Southeast Asia stands at several forks in the road at once. The US–China rivalry is evolving in a way that makes both powers less and less tolerant of Southeast Asian states’ balancing strategies. Domestic political developments in several countries of the region are becoming less predictable, too, with social, political, and cultural rifts coming to the surface.
In the absence of prominent leaders, the current multilateral architecture is struggling to perform its mission and avert the region’s disintegration. Russia maintains constructive and friendly – albeit not always deep – relations with all countries in the region and seeks to derive concrete economic benefits from its ties with them, including in pursuit of its domestic development goals. The Russian stance in Southeast Asia is not akin to those of the US or China and is closer to the Indian position. As such, Moscow refrains from assuming extra responsibilities and does not want to become entangled in unsolvable conflicts. Instead, it follows the logic of supply and demand, while relying on multilateral institutions and established rules.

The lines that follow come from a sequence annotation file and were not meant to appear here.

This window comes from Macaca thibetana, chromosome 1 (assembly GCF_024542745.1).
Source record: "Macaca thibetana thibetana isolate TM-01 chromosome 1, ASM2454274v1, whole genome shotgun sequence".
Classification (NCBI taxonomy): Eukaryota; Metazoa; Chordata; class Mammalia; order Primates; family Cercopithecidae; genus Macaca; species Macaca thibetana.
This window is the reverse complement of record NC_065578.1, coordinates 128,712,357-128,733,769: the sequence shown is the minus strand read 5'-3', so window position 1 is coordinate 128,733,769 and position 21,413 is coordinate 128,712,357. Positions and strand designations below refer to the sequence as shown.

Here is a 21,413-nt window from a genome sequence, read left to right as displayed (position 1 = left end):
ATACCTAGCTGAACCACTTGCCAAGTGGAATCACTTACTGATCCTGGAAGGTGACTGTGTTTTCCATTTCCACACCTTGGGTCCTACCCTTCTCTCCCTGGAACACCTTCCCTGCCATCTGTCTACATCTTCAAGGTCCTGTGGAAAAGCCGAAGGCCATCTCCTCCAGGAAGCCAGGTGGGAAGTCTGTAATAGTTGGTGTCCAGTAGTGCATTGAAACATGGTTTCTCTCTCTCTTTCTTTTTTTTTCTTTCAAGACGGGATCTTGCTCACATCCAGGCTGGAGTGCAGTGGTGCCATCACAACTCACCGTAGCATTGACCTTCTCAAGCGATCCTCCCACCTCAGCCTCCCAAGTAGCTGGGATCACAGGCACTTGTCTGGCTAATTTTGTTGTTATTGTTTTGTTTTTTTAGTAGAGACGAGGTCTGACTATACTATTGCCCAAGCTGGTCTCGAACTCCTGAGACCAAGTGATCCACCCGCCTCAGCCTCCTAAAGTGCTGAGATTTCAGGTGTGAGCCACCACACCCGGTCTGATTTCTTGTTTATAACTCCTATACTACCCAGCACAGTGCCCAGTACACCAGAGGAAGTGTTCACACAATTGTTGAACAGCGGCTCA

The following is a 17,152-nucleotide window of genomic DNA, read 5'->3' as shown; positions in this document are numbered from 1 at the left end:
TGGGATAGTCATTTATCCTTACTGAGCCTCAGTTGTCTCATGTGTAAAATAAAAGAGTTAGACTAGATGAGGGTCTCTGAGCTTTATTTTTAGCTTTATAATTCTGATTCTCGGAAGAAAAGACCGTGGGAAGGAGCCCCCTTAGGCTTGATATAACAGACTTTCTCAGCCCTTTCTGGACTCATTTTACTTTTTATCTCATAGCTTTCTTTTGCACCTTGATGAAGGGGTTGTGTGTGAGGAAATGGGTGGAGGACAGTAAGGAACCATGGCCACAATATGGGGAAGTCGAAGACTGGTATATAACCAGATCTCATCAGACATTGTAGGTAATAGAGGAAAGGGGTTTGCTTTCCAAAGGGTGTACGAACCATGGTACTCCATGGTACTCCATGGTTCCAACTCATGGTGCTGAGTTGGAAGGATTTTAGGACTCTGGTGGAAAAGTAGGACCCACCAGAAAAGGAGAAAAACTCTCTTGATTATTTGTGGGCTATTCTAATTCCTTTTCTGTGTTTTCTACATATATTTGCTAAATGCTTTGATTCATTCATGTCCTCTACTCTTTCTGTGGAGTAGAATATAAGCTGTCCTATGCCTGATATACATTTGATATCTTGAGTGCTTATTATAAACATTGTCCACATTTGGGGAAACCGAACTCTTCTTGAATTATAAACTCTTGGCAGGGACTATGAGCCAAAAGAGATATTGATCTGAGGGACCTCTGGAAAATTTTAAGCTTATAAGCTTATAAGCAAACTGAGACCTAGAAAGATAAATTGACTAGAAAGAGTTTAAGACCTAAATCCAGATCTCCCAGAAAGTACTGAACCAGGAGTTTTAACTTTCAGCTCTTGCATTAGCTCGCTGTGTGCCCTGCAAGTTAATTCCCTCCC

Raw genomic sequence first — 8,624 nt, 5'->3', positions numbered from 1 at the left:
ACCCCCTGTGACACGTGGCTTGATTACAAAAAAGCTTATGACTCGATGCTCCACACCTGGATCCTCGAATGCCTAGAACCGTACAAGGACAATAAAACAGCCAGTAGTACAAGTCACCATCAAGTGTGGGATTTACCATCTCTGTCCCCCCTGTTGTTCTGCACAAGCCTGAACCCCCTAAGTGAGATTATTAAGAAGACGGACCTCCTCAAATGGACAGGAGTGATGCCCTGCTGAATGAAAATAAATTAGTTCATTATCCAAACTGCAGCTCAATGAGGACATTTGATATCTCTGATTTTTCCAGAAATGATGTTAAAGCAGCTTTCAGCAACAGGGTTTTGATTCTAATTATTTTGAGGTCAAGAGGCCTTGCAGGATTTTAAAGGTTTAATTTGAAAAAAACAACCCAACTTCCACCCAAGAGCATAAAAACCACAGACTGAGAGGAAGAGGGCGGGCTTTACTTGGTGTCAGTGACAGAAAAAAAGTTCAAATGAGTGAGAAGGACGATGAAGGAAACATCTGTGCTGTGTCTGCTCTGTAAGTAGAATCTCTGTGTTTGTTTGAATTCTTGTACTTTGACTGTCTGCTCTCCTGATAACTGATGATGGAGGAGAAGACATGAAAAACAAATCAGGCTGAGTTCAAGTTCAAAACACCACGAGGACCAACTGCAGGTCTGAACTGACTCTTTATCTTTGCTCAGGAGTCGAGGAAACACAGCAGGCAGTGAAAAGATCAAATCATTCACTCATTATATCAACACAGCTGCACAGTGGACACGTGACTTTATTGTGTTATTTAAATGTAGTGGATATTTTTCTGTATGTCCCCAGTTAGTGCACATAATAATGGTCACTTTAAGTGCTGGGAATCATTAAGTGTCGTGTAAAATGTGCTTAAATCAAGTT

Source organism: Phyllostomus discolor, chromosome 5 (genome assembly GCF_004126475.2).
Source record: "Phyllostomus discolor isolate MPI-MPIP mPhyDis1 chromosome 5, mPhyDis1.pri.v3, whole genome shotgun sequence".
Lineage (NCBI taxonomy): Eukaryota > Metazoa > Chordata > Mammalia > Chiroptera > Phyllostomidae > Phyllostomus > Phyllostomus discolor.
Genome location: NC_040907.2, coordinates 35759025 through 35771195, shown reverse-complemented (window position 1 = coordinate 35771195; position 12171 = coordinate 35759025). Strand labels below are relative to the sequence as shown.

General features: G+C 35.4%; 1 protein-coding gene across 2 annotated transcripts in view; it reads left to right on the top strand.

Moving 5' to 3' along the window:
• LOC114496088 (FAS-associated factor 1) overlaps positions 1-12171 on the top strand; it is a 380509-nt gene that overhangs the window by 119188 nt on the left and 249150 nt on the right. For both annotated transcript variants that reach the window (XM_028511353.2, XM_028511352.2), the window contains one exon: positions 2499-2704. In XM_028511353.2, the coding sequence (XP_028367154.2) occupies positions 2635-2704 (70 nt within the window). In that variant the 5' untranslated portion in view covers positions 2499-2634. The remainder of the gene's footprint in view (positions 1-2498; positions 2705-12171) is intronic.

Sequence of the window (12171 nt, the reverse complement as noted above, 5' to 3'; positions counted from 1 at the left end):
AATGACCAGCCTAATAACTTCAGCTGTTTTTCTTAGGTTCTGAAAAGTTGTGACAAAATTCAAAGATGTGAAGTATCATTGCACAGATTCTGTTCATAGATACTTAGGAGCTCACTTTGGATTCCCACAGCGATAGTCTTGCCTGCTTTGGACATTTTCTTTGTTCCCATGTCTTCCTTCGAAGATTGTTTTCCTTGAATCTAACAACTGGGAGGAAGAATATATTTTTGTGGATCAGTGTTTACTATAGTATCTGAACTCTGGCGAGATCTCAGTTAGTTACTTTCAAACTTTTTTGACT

The current model of Russia–Vietnam relations can be described as transitional, moving from the exclusive partnership of the 1980s to the next meaningful phase. Today, bilateral relations are dominated by the traditional spheres and vectors inherited from the Cold War period. But the shoots of a new model and a new agenda are also working their way through. The task at the present stage is to make the best possible use of their historical inheritance, reinforced by Russia and Vietnam’s current strategic goals for their own development and for the future structure of Southeast Asia and the entire Asia-Pacific region (APR).